Sharing Web Resources

teacher reading to children in a classroom

I am a member of the National Association for the Education of Young Children.  Members of NAECY receive a wealth of information. Topics include national conferences, workshops, webinars, anti-bias education, coping with stress and Violence, developmentally appropriate practice (DAP), family engagement, Guidance and Challenging Behaviors, Literacy, Math, Play, Social and Emotional, development and technology and Media.  Other information provided by NAECY touches upon the latest research in child development and learning, news on current policies and laws, undergraduate and graduate schools who have excellent programs in early childhood, and global connections and issues in early childhood. In addition to this wealth of information, NAECY offers its members access to the award-winning periodical Young Children and another periodical called Teaching Young Children.

I personally like NAECY because I can obtain a myriad of information in one sitting.  I always look for better ways to teach my young preschoolers and NAECY always provides insightful best practices or strategies for early and preschool classrooms. More importantly, NAECY keeps me abreast of all of the new policies, standards, and laws being passed regarding early childhood programs.  In addition, they provide articles that also call for policymakers to change ideals, approaches, and methods by providing research-based evidence that illustrate positive and successful outcomes for young children and families.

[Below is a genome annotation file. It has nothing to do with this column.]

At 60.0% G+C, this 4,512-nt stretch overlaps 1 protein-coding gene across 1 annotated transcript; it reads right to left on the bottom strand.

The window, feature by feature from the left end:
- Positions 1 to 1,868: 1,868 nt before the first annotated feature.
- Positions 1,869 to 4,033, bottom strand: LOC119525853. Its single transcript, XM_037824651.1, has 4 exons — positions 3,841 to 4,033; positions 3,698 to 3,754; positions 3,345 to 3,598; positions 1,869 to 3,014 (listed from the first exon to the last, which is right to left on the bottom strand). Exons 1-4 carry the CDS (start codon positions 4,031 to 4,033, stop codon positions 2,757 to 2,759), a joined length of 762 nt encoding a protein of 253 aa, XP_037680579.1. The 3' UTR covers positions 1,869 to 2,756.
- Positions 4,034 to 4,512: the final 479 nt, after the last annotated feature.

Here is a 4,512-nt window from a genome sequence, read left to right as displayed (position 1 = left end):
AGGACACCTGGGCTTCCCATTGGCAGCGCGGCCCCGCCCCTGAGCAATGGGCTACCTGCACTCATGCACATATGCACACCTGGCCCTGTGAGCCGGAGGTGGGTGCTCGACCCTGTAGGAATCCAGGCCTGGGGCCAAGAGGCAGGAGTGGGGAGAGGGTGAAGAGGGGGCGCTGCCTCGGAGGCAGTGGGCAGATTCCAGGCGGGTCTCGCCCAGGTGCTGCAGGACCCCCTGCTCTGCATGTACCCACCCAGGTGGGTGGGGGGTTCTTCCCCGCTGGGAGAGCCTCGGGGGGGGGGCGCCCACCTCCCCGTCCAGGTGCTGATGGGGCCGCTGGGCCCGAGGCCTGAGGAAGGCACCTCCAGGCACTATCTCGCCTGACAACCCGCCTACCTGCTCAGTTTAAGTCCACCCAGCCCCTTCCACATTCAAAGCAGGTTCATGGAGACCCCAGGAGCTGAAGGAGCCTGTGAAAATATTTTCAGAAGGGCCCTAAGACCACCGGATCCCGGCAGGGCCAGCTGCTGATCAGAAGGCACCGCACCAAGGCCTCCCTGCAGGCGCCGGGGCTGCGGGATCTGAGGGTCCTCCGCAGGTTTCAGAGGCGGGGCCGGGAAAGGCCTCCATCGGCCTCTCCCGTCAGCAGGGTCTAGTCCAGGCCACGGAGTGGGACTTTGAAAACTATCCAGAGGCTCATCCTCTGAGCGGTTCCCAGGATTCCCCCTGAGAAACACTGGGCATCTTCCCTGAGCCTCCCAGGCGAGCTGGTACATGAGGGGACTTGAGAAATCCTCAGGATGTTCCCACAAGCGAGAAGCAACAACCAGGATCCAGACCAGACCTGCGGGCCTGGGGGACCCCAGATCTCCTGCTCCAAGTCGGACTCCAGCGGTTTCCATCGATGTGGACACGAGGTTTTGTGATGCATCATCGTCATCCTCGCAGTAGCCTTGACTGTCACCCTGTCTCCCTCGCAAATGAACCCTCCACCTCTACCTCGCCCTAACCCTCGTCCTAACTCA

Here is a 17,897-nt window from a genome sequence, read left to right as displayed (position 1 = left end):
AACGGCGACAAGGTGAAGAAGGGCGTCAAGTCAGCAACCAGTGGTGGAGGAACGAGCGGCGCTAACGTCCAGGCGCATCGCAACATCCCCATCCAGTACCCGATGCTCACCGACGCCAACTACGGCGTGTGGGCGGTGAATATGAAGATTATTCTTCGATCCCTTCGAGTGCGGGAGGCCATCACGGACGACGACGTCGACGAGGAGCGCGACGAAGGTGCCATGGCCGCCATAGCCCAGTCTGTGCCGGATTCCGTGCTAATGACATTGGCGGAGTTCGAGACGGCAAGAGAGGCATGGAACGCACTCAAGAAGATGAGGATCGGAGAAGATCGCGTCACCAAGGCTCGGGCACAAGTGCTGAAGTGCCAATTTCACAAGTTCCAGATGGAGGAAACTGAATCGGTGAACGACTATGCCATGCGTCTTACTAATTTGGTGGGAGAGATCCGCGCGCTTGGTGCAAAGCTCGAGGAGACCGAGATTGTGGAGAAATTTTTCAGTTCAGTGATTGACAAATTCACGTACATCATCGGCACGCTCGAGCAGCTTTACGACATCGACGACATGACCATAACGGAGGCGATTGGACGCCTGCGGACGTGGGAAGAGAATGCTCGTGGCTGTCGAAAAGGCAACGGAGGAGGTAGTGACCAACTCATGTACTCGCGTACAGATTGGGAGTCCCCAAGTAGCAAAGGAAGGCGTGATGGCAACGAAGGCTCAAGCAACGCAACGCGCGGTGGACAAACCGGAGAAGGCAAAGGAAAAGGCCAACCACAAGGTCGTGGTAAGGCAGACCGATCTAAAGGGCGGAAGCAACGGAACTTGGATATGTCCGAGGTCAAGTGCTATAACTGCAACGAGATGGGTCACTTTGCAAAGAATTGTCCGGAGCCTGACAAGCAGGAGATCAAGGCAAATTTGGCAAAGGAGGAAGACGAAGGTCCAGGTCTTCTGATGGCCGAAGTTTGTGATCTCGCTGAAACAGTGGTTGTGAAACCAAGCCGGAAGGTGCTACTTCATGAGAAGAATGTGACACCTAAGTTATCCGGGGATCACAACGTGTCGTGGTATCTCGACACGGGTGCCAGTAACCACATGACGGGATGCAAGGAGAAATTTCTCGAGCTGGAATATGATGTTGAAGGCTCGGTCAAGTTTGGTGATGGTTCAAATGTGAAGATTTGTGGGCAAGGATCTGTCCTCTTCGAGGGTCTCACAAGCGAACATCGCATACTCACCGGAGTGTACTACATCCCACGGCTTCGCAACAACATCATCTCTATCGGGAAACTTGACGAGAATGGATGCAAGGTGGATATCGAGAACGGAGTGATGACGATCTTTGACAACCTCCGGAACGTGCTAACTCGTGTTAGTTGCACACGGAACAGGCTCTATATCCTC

As I am reading several archived and recent articles, I am noticing a common thread or trend in recent publications and that is informing programs and educators of early childhood how to teach, nurture and approach culturally linguistically diverse learners.  One article I read, the author Salinas (2018), explains how to create culturally responsive centers.  “culturally relevant dramatic play centers let young children draw from their experiences to enhance their play. Children reenact activities and observations from family life and share common events in their cultures. Authentic dramatic play leads to children’s meaningful learning—especially in language and vocabulary”(p.1). This is very indicative of similar topics discussed earlier regarding immigration and inclusion. It is a clear sign that culturally and linguistically diverse children will need to be nurtured and included through intentional teaching practices, strategies, and pedagogical approaches now and in the future in order to help the children and their families succeed.

References:

National Association for the Education of Young Children. Retrieved from National Association for the Education of Young Children: https://www.naeyc.org/sites/default/files/globally-shared/downloads/PDFs/resources/position-statements/PSDIV98.PDF

RASEMA SALINAS-GONZALEZ, M. G.-A. (2018, December/January). Supporting Language: Culturally Rich Dramatic Play. Teaching Young Children.

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